On This Day
1271 – Kublai Khan renames his empire “Yuan” (元 yuán), officially marking the start of the Yuan dynasty of Mongolia and China.
The Yuan dynasty (Chinese: 元朝; pinyin: Yuán Cháo), officially the Great Yuan (Chinese: 大元; pinyin: Dà Yuán; Middle Mongolian: ᠶᠡᠭᠡ
ᠤᠯᠤᠰ, Yeke Ywan Ulus, literally “Great Yuan State”[note 3]), was a successor state to the Mongol Empire after its division and a ruling dynasty of China established by Kublai Khan, leader of the Mongol Borjigin clan, lasting from 1271 to 1368. In Chinese historiography, this dynasty followed the Song dynasty and preceded the Ming dynasty.
Although Genghis Khan had been enthroned with the Chinese title of Emperor[note 2] in 1206 and the Mongol Empire had ruled territories including modern-day northern China for decades, it was not until 1271 that Kublai Khan officially proclaimed the dynasty in the traditional Chinese style, and the conquest was not complete until 1279 when the Southern Song dynasty was defeated in the Battle of Yamen. His realm was, by this point, isolated from the other Mongol khanates and controlled most of modern-day China and its surrounding areas, including modern Mongolia. It was the first non-Han dynasty to rule all of China proper and lasted until 1368 when the Ming dynasty defeated the Yuan forces. Following that, the rebuked Genghisid rulers retreated to the Mongolian Plateau and continued to rule as the Northern Yuan dynasty.
Some of the Yuan emperors mastered the Chinese language, while others only used their native Mongolian language and the ‘Phags-pa script.
After the division of the Mongol Empire, the Yuan dynasty was the khanate ruled by the successors of Möngke Khan. In official Chinese histories, the Yuan dynasty bore the Mandate of Heaven. The dynasty was established by Kublai Khan, yet he placed his grandfather Genghis Khan on the imperial records as the official founder of the dynasty and accorded him the temple name Taizu.[note 2] In the edict titled Proclamation of the Dynastic Name, Kublai announced the name of the new dynasty as Great Yuan and claimed the succession of former Chinese dynasties from the Three Sovereigns and Five Emperors to the Tang dynasty.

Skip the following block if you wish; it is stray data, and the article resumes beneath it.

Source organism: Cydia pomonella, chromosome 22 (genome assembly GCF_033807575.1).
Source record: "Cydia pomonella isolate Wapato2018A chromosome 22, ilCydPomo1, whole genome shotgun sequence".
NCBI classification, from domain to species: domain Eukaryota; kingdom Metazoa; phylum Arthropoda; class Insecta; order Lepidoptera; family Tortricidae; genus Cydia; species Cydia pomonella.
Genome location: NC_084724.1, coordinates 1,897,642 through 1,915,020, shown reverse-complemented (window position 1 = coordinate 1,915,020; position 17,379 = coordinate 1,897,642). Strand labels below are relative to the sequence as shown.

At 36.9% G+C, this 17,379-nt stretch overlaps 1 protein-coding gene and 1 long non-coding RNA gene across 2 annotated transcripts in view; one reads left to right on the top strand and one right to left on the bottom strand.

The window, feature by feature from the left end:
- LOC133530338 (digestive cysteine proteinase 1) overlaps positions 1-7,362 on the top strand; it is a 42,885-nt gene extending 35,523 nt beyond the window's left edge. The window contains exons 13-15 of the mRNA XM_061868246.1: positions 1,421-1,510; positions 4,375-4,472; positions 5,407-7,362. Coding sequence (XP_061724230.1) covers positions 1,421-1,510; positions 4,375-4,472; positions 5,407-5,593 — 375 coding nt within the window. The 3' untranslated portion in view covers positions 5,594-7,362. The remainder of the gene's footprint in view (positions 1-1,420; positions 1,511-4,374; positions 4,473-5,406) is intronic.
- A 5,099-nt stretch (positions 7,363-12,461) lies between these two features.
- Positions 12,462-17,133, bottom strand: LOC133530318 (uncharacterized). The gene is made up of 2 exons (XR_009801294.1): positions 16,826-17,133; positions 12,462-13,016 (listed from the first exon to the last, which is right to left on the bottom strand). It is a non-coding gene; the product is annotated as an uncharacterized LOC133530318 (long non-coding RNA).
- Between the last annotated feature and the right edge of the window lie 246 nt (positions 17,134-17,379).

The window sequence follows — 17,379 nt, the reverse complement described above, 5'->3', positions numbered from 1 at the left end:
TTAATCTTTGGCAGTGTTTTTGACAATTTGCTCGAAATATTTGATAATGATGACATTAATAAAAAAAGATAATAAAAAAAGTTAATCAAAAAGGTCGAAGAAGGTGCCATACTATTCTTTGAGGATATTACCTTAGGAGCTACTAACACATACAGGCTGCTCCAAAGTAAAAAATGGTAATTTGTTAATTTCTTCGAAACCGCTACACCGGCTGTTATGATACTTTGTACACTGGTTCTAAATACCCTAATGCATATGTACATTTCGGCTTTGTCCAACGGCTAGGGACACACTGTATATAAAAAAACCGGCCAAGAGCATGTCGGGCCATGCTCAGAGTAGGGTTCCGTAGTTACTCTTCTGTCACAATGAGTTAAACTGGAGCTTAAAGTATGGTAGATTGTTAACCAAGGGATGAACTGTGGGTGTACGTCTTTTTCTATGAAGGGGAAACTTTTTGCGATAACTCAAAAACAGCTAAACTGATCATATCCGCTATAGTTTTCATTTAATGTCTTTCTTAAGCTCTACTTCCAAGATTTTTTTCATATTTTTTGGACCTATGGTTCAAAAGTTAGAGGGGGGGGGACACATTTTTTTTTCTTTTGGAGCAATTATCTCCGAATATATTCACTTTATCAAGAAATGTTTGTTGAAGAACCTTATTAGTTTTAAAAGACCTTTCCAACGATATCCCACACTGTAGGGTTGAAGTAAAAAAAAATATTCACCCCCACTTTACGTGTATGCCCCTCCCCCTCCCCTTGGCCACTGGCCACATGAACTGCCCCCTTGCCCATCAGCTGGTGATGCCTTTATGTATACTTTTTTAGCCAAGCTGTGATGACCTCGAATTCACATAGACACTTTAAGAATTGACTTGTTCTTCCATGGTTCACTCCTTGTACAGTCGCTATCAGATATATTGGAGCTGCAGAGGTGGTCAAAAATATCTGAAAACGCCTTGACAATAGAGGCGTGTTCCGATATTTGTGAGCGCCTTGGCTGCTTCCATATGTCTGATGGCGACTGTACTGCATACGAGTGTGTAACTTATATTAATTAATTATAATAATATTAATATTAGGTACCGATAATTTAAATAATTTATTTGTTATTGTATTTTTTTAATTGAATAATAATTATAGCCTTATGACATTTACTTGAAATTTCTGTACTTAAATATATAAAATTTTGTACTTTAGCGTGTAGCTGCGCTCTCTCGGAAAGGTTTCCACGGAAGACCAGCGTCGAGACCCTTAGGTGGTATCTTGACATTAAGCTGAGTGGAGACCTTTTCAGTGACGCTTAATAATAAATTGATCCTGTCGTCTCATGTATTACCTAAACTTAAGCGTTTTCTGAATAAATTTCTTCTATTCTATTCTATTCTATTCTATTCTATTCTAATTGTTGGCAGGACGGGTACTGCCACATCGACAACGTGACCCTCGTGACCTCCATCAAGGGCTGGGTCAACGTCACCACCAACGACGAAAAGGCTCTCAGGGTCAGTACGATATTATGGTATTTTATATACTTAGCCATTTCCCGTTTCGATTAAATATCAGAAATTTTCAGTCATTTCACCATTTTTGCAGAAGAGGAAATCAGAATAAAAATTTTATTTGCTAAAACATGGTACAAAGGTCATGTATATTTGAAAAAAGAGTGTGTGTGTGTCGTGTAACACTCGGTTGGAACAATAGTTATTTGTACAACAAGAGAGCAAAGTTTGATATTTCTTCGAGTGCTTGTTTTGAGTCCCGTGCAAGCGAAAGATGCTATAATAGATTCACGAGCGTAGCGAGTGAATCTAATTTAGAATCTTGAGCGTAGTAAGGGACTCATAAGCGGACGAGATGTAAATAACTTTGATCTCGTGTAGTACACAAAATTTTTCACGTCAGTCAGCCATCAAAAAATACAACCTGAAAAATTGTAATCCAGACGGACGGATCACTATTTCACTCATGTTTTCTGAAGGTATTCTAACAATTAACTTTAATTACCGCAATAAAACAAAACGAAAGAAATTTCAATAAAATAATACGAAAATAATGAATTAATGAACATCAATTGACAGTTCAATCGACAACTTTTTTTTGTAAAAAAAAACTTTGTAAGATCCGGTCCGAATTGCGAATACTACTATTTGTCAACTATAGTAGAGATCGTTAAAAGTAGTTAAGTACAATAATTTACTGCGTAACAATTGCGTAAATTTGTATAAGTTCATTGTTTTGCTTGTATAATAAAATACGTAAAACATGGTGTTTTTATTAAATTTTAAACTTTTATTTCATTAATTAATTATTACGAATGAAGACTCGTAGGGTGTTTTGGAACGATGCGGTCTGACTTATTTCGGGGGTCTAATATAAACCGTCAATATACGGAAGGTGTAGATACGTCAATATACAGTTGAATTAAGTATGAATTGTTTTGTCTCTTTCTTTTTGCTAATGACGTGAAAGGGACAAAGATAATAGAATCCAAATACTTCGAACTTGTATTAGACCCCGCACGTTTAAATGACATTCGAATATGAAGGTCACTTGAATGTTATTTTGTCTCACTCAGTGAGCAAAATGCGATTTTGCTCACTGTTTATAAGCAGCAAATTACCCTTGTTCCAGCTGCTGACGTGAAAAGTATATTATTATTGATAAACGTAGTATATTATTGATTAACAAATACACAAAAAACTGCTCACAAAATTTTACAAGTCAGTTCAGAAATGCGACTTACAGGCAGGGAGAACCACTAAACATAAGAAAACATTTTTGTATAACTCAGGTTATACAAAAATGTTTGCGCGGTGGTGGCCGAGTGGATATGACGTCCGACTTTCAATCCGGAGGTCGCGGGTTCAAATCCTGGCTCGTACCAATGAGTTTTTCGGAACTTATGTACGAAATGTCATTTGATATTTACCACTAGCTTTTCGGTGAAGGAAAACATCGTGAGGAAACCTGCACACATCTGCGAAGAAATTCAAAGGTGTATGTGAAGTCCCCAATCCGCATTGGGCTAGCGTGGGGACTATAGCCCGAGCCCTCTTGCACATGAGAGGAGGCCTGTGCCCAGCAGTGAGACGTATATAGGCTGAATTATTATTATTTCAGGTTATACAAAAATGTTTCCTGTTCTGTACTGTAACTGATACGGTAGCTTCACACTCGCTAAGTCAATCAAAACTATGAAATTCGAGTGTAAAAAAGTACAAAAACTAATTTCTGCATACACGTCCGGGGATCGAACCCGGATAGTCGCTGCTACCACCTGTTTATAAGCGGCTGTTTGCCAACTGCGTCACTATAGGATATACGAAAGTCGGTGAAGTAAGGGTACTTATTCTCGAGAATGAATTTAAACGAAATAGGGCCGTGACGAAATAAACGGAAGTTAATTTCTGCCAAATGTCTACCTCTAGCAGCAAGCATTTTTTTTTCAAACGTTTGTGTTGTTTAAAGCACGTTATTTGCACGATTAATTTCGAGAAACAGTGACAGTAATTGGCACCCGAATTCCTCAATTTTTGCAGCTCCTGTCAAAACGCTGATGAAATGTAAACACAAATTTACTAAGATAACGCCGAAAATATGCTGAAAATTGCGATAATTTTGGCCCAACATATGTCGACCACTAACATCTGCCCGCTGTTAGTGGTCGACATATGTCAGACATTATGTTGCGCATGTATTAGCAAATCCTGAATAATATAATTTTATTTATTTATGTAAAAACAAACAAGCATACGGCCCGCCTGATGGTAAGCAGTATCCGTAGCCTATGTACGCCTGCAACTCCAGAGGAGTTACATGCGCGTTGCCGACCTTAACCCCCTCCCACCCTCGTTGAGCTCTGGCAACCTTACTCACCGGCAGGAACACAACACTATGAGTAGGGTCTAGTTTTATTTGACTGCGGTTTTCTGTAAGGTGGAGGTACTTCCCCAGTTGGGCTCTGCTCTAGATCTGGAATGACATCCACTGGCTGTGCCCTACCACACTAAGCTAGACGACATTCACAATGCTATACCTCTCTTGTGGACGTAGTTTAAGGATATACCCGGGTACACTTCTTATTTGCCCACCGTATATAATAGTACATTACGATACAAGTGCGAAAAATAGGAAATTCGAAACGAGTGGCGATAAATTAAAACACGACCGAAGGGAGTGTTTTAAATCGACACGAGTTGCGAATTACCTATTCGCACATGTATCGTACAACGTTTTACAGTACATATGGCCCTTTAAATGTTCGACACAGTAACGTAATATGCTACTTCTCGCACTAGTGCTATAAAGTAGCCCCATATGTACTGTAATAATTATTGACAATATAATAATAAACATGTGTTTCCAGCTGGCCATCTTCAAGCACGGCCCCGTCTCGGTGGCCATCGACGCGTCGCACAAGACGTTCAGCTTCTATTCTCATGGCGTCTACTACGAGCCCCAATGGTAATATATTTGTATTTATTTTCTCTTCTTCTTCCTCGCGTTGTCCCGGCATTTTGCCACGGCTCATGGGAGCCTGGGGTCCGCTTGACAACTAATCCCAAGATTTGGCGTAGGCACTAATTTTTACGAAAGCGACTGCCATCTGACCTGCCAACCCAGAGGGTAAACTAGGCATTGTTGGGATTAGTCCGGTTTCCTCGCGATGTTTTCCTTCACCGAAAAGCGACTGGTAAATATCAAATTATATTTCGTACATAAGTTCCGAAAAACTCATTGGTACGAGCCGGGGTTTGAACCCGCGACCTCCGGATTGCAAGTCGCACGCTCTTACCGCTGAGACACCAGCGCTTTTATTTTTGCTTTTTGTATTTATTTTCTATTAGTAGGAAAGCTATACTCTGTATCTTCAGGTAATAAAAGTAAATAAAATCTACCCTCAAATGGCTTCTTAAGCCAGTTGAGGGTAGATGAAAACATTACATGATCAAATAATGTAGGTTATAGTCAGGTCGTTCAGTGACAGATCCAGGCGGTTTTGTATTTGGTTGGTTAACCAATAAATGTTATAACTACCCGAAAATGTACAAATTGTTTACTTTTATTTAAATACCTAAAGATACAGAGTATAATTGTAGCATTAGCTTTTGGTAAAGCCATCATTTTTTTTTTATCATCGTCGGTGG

In addition to Emperor of China, Kublai Khan also claimed the title of Great Khan, supreme over the other successor khanates: the Chagatai, the Golden Horde, and the Ilkhanate. As such, the Yuan was also sometimes referred to as the Empire of the Great Khan. However, while the claim of supremacy by the Yuan emperors was at times recognized by the western khans, their subservience was nominal and each continued its own separate development.
Born On This Day
1890 – Edwin Howard Armstrong, American engineer, invented FM radio (d. 1954)
Edwin Howard Armstrong (December 18, 1890 – February 1, 1954) was an American electrical engineer and inventor, who developed FM (frequency modulation) radio and the superheterodyne receiver system. He held 42 patents and received numerous awards, including the first Medal of Honor awarded by the Institute of Radio Engineers (now IEEE), the French Legion of Honor, the 1941 Franklin Medal and the 1942 Edison Medal. He was inducted into the National Inventors Hall of Fame and included in the International Telecommunication Union’s roster of great inventors.
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For The Man Who Hated Christmas
It’s just a small, white envelope stuck among the branches of our Christmas tree. No name, no identification, no inscription. It has peeked through the branches of our tree for the past ten years or so.